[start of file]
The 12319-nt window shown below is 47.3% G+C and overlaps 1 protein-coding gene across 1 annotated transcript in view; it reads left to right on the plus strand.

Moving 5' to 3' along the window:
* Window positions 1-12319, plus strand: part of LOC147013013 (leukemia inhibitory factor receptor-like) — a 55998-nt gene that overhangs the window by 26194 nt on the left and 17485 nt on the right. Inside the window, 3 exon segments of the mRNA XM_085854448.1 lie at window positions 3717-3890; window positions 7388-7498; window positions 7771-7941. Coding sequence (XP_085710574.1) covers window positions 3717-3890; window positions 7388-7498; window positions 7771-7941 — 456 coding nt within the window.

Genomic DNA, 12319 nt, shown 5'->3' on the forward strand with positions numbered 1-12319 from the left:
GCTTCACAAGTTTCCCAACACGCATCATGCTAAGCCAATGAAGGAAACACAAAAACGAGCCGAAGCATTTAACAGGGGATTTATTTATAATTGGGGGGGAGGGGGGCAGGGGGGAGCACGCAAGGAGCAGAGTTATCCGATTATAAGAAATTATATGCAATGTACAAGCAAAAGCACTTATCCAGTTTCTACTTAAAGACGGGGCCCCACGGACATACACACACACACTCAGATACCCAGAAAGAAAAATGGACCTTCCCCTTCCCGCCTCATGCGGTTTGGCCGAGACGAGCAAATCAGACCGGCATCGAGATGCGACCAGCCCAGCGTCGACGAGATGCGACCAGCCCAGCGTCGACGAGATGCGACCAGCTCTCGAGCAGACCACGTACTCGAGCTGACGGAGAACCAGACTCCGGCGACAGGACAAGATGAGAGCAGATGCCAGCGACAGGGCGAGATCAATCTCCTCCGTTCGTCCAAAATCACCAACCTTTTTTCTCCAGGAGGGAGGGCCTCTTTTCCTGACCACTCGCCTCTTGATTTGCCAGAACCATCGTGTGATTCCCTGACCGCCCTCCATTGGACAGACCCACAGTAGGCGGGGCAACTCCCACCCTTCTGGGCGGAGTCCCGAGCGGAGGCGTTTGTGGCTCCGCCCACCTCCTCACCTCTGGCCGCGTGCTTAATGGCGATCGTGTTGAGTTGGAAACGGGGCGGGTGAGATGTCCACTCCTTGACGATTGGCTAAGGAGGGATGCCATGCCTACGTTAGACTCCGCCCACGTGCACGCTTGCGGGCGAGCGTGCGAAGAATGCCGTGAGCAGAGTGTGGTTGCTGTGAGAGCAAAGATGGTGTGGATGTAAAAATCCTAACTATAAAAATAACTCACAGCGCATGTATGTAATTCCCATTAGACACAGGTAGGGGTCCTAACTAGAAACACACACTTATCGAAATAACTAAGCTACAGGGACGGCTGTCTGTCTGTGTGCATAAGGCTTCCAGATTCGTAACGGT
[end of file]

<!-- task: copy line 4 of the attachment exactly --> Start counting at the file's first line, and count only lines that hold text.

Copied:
Genomic DNA, 12319 nt, shown 5'->3' on the forward strand with positions numbered 1-12319 from the left: